– Non-conference opponents for UNC in future seasons include Western Carolina (in both 2017 and 2018), California, UNCC, Old Dominion, East Carolina, UCF, Notre Dame (in 2017 and 2022), Georgia State, and South Carolina (in 2019 and 2023, with both games played in Charlotte).
– Brent Thompson is the seventh coach that North Carolina will face this season in his first year as the head coach at his current school. The others: Mike Houston (James Madison), Mark Richt (Miami), Kirby Smart (Georgia), Lovie Smith (Illinois), Justin Fuente (Virginia Tech), and Bronco Mendenhall (Virginia). UNC is 4-2 against that group.
– Saturday’s game is the last of three contests that The Citadel will play in the state of North Carolina this season, against opponents that compete in 3 different leagues — the Big South (Gardner-Webb), the SoCon (Western Carolina), and the ACC (UNC).
– There are no changes to The Citadel’s two-deep this week.
– Game notes factoid of the week: Brent Thompson’s eight SoCon victories are tied for the most by a first-year head coach in Southern Conference history. Thompson shares the record with Bob Pruett, who won eight league contests in his first year as Marshall’s head coach in 1996. That season was Marshall’s last as a I-AA program; the Thundering Herd went 15-0 and won the national title.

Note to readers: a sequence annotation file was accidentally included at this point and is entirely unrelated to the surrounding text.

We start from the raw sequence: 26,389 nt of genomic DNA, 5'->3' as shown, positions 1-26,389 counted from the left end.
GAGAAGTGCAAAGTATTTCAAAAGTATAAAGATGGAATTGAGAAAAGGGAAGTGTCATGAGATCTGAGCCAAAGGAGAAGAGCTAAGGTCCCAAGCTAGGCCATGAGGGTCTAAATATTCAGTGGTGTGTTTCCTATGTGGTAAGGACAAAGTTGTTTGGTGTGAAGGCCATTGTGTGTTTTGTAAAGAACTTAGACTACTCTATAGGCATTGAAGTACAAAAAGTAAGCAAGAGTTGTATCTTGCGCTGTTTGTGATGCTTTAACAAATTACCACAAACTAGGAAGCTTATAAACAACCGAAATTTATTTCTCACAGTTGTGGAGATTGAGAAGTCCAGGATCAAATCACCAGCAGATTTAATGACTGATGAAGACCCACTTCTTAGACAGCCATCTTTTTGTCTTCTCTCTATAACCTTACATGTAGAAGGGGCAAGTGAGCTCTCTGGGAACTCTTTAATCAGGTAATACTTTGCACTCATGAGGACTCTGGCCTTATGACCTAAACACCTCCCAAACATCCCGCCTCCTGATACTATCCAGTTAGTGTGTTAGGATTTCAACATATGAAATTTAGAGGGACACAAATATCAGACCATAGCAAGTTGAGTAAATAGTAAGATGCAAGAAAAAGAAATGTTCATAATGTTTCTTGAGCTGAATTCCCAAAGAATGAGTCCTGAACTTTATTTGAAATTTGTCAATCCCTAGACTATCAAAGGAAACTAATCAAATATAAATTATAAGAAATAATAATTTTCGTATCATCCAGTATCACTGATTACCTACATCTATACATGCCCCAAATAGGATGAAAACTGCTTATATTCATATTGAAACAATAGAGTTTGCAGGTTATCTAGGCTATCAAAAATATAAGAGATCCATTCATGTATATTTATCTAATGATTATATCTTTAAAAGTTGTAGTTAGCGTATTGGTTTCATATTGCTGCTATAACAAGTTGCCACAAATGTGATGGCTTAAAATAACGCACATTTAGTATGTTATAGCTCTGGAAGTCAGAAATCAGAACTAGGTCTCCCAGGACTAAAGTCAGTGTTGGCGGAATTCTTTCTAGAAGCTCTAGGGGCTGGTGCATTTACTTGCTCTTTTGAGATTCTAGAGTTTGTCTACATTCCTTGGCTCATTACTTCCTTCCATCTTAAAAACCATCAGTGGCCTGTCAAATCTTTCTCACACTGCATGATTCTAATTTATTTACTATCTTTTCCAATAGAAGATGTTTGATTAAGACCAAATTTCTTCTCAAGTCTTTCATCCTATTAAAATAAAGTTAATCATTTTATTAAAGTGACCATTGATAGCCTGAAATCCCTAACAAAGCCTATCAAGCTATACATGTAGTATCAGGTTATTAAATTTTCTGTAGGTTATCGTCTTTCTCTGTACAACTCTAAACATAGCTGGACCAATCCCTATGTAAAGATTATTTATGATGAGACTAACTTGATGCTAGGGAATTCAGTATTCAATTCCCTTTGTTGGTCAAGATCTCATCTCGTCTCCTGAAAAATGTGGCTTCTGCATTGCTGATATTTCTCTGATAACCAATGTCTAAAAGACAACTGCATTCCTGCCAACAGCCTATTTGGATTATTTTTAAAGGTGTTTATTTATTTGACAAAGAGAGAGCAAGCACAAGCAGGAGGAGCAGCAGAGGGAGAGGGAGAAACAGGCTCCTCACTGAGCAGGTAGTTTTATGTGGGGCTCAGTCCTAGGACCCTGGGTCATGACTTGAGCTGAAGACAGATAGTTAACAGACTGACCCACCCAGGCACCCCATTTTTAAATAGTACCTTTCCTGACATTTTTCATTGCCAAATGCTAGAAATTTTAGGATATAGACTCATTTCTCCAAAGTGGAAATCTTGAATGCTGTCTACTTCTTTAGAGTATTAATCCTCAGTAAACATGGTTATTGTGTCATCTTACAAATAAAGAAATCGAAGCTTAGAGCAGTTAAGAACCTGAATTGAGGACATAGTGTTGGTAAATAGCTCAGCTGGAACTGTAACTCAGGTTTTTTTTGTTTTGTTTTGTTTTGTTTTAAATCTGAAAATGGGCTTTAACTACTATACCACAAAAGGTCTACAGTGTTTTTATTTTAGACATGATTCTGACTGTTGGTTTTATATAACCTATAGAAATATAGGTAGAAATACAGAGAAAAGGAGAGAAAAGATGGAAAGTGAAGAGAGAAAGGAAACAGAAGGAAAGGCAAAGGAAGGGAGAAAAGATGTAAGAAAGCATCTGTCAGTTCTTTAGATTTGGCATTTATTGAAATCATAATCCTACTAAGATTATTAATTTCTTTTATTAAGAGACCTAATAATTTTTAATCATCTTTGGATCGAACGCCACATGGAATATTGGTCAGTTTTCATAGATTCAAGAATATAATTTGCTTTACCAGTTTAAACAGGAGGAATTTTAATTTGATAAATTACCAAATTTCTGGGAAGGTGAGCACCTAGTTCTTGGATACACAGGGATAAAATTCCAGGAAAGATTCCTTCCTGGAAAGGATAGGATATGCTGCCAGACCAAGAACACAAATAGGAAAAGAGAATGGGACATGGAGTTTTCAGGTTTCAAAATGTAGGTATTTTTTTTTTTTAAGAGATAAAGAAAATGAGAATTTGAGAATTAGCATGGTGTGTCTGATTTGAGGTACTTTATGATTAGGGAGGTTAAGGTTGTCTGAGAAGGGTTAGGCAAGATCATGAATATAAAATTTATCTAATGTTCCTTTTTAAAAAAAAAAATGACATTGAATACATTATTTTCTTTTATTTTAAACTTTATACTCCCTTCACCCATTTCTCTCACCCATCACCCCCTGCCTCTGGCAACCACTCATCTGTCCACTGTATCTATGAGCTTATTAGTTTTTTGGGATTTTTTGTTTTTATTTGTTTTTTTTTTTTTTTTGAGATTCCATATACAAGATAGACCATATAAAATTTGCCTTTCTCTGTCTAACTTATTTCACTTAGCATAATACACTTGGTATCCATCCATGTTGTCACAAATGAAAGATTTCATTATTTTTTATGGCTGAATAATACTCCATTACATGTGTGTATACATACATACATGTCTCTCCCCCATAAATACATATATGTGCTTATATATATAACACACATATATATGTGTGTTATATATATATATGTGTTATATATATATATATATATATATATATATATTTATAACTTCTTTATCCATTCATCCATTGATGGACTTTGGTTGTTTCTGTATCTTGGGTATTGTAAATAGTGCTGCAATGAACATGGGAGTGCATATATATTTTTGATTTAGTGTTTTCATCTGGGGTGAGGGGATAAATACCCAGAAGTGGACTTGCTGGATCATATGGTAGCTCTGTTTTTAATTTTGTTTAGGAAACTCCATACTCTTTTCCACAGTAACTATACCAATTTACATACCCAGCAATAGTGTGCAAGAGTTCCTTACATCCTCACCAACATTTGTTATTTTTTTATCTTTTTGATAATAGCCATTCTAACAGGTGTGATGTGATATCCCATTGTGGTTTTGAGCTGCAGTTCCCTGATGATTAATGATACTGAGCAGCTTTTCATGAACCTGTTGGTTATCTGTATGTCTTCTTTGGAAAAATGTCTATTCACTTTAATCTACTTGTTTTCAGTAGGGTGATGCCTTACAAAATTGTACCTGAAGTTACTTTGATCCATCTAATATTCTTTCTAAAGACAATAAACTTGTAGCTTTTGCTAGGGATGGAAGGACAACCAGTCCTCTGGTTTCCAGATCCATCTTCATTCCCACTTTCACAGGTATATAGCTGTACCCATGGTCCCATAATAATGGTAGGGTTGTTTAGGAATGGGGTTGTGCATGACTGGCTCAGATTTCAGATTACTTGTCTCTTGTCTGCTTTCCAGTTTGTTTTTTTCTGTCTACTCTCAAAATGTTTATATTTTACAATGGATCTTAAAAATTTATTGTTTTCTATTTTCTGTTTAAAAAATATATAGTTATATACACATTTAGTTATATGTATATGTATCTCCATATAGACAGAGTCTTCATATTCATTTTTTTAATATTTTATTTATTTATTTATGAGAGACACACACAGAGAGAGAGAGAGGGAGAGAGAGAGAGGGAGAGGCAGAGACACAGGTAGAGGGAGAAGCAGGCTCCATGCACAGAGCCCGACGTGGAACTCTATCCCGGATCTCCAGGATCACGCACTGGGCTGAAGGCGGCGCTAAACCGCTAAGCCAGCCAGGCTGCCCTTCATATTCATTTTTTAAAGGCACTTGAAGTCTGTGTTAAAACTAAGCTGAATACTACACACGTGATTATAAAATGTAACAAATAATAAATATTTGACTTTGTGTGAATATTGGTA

This could be a strange game for The Citadel in the sense that, for the first time all season, expectations are limited. There is no real pressure.
The Bulldogs have done everything that could possibly be asked of them this year. Eight conference games, eight victories. Two non-conference road games in which The Citadel was favored, two more wins.
After this matchup, the Bulldogs will begin what amounts to a second season.
That said, this game is not a throwaway for The Citadel by any means. It is another chance to make a positive impression.
The win last year over South Carolina provided the program (and its fan base) with a huge jolt of energy. A victory over UNC on Saturday would be an even bigger statement.
I’m looking forward to this game. That anticipation is not strictly based on a hope for victory, though I do harbor such thoughts. I don’t think it is unrealistic to think the Bulldogs can win, either.
After all, no one should doubt this team.
Filed under: Football, The Citadel | Tagged: Andre Smith, Brent Thompson, Elijah Hood, FCS playoffs, Jonathan King, Kevin Graham, Kyle Weaver, Larry Fedora, Mitch Trubisky, Nazair Jones, North Carolina, SoCon, The Citadel, Tom Sheldon | Leave a comment »